Star Trek: Deep Space Nine

Season 7 Episode 23

Extreme Measures (7)

2
Aired Weekdays 11:00 AM May 19, 1999 on Syndicado
SUBMIT REVIEW

Episode Fan Reviews (1)

8.5
out of 10
Average
127 votes
  • An entertaining episode, but light on substance.

    6.0
    Attempting to find a cure for Odo's disease, Bashir and O'Brien delve into the mind of one of the men responsible for creating it.

    The moment Bashir began describing his plan to cross into the pathways of Sloan's brain, symbolized by literal passages and corridors, sent up red flags for me - it sounded suspiciously like we were getting into another horrendous, surreal Brannon Braga-style episode, like those that plagued the later seasons of Star Trek: TNG. "Extreme Measures" does cross into this territory to some extent, but thankfully it never sinks to the depths of awkward pseudo-psychoanalytic nonsense endured on that series. No, the problems with this episode lie elsewhere.

    First, the story is somewhat rambling and light on real content - the bulk of the episode takes place in Sloan's mind, but very little seems to actually happen in there. Early on, Bashir and O'Brien meet a strangely accomodating version of Sloan who presumably represents a more human aspect of his personality, but he is quickly disposed of and the episode wanders off into an unrelated "twist" segment that builds to nothing and ultimately does little but waste the majority of the last act: we meet no more new "aspects" of Sloan or find any of the memories of his life hinted at earlier in the episode, and a good opportunity to let us better understand the character of Sloan is squandered. It feels as though the episode simply wants to waste time until its conclusion, and so do the characters (who seem to spend most of their precious minutes joking or just sitting around). In the end they find the solution not by coming to understand Sloan and solving some clever psychological riddle as we might expect, but by simply wandering up and down a couple of corridors until the cure is found (quite literally) lying around.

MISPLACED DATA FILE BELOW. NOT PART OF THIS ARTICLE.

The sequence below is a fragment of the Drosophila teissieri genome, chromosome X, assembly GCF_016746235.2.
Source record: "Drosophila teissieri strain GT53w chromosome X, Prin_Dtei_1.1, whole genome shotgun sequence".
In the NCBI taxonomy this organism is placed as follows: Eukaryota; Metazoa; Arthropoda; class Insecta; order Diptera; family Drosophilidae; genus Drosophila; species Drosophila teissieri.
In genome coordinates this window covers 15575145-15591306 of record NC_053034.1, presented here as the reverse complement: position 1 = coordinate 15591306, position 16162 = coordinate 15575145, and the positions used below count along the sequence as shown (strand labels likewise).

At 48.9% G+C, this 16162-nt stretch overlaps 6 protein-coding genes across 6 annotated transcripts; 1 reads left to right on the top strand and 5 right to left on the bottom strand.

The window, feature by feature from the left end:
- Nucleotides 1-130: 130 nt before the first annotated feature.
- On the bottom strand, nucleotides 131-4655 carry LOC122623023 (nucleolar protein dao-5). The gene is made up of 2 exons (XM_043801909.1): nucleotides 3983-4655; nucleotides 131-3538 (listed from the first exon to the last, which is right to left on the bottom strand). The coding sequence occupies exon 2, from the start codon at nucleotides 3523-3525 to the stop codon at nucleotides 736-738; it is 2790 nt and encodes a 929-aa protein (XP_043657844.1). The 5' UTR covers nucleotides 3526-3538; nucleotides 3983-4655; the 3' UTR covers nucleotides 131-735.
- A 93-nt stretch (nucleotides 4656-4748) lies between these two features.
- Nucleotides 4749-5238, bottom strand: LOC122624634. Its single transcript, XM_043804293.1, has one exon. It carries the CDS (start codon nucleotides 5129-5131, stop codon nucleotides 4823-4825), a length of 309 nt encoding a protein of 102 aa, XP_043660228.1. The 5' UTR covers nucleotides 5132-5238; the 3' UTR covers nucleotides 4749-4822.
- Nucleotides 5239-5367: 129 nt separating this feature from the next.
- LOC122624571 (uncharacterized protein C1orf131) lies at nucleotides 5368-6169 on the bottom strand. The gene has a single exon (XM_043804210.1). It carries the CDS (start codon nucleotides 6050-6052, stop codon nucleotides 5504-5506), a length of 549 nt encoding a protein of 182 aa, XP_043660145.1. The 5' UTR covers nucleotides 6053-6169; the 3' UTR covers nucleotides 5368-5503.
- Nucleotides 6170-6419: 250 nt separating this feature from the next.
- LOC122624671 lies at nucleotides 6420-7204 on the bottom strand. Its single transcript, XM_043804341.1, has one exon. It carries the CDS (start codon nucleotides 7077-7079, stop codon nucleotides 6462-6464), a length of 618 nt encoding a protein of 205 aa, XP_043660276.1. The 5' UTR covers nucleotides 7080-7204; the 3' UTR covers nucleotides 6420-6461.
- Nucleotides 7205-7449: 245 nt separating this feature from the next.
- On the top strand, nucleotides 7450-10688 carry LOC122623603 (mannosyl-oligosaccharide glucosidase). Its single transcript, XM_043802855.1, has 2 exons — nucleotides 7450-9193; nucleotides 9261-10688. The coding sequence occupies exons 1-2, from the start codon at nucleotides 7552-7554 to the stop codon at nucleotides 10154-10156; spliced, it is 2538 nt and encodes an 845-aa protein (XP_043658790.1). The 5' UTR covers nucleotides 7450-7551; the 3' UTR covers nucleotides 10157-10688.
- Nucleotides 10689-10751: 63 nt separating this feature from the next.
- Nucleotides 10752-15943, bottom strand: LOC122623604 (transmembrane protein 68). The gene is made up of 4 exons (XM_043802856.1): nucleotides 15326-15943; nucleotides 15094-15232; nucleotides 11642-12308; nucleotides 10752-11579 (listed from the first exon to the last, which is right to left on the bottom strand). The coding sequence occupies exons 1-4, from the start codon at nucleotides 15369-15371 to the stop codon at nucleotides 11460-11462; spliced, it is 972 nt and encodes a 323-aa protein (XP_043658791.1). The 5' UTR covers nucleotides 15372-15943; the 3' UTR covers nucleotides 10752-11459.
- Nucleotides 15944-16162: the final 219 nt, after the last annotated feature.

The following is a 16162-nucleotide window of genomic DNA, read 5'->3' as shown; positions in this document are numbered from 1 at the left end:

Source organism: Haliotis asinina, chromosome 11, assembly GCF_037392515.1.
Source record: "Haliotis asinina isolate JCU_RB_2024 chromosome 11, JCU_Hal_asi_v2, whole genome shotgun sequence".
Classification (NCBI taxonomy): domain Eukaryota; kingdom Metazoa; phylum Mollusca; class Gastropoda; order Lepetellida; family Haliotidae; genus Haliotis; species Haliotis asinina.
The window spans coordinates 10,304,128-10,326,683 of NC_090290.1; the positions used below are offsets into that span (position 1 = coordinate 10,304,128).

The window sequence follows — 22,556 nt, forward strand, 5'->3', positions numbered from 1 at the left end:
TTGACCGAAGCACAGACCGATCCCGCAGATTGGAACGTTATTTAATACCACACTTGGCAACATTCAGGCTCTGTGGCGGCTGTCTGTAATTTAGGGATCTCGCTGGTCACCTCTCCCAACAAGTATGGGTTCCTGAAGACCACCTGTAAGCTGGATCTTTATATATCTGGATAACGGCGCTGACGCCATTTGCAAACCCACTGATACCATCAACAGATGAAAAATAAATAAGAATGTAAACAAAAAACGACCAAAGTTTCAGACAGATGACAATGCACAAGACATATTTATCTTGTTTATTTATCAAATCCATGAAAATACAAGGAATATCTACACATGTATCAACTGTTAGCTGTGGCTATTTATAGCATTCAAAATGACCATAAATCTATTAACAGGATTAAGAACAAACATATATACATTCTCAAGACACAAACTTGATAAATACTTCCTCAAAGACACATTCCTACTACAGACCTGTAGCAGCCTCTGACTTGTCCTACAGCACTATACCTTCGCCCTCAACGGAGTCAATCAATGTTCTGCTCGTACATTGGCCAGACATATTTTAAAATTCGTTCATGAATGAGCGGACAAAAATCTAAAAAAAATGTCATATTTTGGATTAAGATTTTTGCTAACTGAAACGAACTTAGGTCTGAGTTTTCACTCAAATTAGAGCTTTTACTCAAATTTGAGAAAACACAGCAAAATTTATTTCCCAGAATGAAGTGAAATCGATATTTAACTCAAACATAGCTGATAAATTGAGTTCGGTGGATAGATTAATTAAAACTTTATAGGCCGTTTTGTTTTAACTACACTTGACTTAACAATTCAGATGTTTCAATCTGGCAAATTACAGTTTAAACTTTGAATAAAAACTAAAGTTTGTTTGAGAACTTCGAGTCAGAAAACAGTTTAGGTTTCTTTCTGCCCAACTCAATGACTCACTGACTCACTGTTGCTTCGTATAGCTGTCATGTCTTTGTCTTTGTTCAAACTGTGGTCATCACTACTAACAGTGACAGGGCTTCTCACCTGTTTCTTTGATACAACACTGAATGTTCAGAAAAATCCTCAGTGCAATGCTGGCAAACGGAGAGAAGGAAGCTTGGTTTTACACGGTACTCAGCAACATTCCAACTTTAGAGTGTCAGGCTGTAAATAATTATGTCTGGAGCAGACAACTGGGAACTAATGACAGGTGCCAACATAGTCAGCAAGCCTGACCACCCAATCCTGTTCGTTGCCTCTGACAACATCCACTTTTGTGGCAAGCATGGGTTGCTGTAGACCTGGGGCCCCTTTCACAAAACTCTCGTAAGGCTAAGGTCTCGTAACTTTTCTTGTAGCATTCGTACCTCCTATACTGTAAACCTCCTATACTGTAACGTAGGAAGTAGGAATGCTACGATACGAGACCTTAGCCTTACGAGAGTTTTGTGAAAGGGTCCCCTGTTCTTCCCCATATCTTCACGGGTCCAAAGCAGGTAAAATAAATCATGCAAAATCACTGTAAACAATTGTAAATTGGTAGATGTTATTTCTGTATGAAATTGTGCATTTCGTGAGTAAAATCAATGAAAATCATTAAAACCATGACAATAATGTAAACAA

But the episode's more unforgivable crime is its simplicity. When all is said and done, Bashir and O'Brien's convoluted, "long-shot" (in Sisko's words) plan plays out exactly as they had hoped: a Section 31 operative is lured to the station, is easily captured, and has the cure extracted from him. Star Trek (and especially DS9) rarely plays out in such a naive, unlikely fashion, and this plotline would have strongly benefitted from a solid twist or two.

    The episode also suffers from an unfortunate case of oversimplified morality. No attempt is made to grapple with the ambiguous ethics of our heroes' plan, which involves the kidnapping and ultimately the death of one man to save the life of another. Could Section 31 be right to withhold the cure? How do Bashir and O'Brien's actions parallel those of Section 31 itself? All of these issues are sadly overlooked (or glossed over) in the story, which becomes essentially a simple struggle of good-guys-versus-bad-guys. After episodes like "Rocks and Shoals" and "In the Pale Moonlight," we should expect better from DS9.

    One positive to note is the ongoing banter between Bashir and O'Brien, some of the last we see of their friendship on the series. It's just unfortunate that it comes at the expense of the main plotline.

    "Extreme Measures" is far from the worst episode of the series, but it feels more like a TNG episode than anything belonging here. The simpler, less ambiguous plots and characters of that series certainly had their place, but it is not on DS9.
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